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“We have made clear to Afghans and to the region that the security transition does not mean we are abandoning Afghanistan,” he said. “And the Taliban appears to be taking notice.”

The Taliban are “debating and signaling an openness to negotiations” with the Afghan government, but the militants must first renounce violence, cut ties with al Qaeda and accept the Afghan constitution, Mr. Cunningham said.

“I will not play down the difficulties,” he added, referring to efforts to build up Afghan security forces and fight political corruption.

However, he noted that Afghans have made “substantial gains” since the overthrow of the Taliban regime, which imposed a strict form of Islamic law that was especially brutal on women.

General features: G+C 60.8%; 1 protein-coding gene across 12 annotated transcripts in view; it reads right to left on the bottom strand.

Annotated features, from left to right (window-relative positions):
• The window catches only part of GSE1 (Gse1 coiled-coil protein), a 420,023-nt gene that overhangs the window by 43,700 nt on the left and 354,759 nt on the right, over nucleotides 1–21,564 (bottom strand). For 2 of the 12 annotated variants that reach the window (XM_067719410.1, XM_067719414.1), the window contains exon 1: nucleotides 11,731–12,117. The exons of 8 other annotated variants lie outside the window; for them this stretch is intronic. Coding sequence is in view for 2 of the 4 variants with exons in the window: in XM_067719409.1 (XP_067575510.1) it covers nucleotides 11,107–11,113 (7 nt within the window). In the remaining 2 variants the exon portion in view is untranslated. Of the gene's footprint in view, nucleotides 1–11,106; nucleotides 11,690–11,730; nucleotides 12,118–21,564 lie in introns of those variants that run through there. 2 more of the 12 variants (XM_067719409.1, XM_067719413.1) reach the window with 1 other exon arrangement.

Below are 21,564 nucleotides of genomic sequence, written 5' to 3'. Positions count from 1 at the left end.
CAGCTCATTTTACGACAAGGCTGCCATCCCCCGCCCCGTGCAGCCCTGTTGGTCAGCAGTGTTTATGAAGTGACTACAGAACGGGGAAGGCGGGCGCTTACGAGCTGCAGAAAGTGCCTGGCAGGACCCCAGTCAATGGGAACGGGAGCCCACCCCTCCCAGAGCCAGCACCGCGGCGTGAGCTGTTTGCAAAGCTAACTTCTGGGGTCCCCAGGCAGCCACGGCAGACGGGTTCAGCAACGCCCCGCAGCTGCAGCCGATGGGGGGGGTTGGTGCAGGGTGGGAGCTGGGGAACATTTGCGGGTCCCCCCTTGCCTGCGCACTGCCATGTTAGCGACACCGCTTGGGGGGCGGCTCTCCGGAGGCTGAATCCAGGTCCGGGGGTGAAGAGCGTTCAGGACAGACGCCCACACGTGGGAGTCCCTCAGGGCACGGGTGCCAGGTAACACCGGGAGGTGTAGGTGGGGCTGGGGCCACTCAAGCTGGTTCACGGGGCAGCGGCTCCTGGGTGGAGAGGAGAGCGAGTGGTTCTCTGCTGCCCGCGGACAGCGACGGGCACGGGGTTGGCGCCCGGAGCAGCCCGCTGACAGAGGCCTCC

More than 8 million Afghan children, including more than 2 million girls, now are enrolled in schools. In 2001, Afghanistan had fewer than 1 million students and “nearly none of the girls,” Mr. Cunningham said.

“Ultimately,” he added, “the gains of the last decade must be sustained by the Afghan people themselves.”

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